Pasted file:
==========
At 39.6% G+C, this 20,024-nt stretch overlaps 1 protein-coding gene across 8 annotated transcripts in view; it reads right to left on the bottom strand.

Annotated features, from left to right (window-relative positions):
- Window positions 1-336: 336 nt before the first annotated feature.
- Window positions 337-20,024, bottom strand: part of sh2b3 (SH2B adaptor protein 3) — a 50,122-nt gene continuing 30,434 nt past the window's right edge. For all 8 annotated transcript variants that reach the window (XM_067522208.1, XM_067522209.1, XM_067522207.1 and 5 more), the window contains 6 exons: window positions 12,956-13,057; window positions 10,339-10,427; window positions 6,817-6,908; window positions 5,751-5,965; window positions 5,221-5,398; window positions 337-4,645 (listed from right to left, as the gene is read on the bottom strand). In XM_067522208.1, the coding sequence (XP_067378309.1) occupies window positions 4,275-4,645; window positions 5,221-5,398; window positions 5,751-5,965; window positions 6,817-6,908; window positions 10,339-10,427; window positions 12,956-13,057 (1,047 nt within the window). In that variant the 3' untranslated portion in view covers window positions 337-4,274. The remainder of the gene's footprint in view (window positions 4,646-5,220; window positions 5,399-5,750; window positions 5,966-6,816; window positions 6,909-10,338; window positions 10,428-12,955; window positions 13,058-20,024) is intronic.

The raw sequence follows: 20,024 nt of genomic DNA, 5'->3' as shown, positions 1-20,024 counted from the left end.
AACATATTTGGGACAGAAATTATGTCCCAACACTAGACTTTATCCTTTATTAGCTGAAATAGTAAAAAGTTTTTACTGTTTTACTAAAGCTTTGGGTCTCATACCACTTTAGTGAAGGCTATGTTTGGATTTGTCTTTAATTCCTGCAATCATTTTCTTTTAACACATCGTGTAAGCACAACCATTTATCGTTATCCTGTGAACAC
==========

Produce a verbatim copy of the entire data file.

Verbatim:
At 39.6% G+C, this 20,024-nt stretch overlaps 1 protein-coding gene across 8 annotated transcripts in view; it reads right to left on the bottom strand.

Annotated features, from left to right (window-relative positions):
- Window positions 1-336: 336 nt before the first annotated feature.
- Window positions 337-20,024, bottom strand: part of sh2b3 (SH2B adaptor protein 3) — a 50,122-nt gene continuing 30,434 nt past the window's right edge. For all 8 annotated transcript variants that reach the window (XM_067522208.1, XM_067522209.1, XM_067522207.1 and 5 more), the window contains 6 exons: window positions 12,956-13,057; window positions 10,339-10,427; window positions 6,817-6,908; window positions 5,751-5,965; window positions 5,221-5,398; window positions 337-4,645 (listed from right to left, as the gene is read on the bottom strand). In XM_067522208.1, the coding sequence (XP_067378309.1) occupies window positions 4,275-4,645; window positions 5,221-5,398; window positions 5,751-5,965; window positions 6,817-6,908; window positions 10,339-10,427; window positions 12,956-13,057 (1,047 nt within the window). In that variant the 3' untranslated portion in view covers window positions 337-4,274. The remainder of the gene's footprint in view (window positions 4,646-5,220; window positions 5,399-5,750; window positions 5,966-6,816; window positions 6,909-10,338; window positions 10,428-12,955; window positions 13,058-20,024) is intronic.

The raw sequence follows: 20,024 nt of genomic DNA, 5'->3' as shown, positions 1-20,024 counted from the left end.
AACATATTTGGGACAGAAATTATGTCCCAACACTAGACTTTATCCTTTATTAGCTGAAATAGTAAAAAGTTTTTACTGTTTTACTAAAGCTTTGGGTCTCATACCACTTTAGTGAAGGCTATGTTTGGATTTGTCTTTAATTCCTGCAATCATTTTCTTTTAACACATCGTGTAAGCACAACCATTTATCGTTATCCTGTGAACAC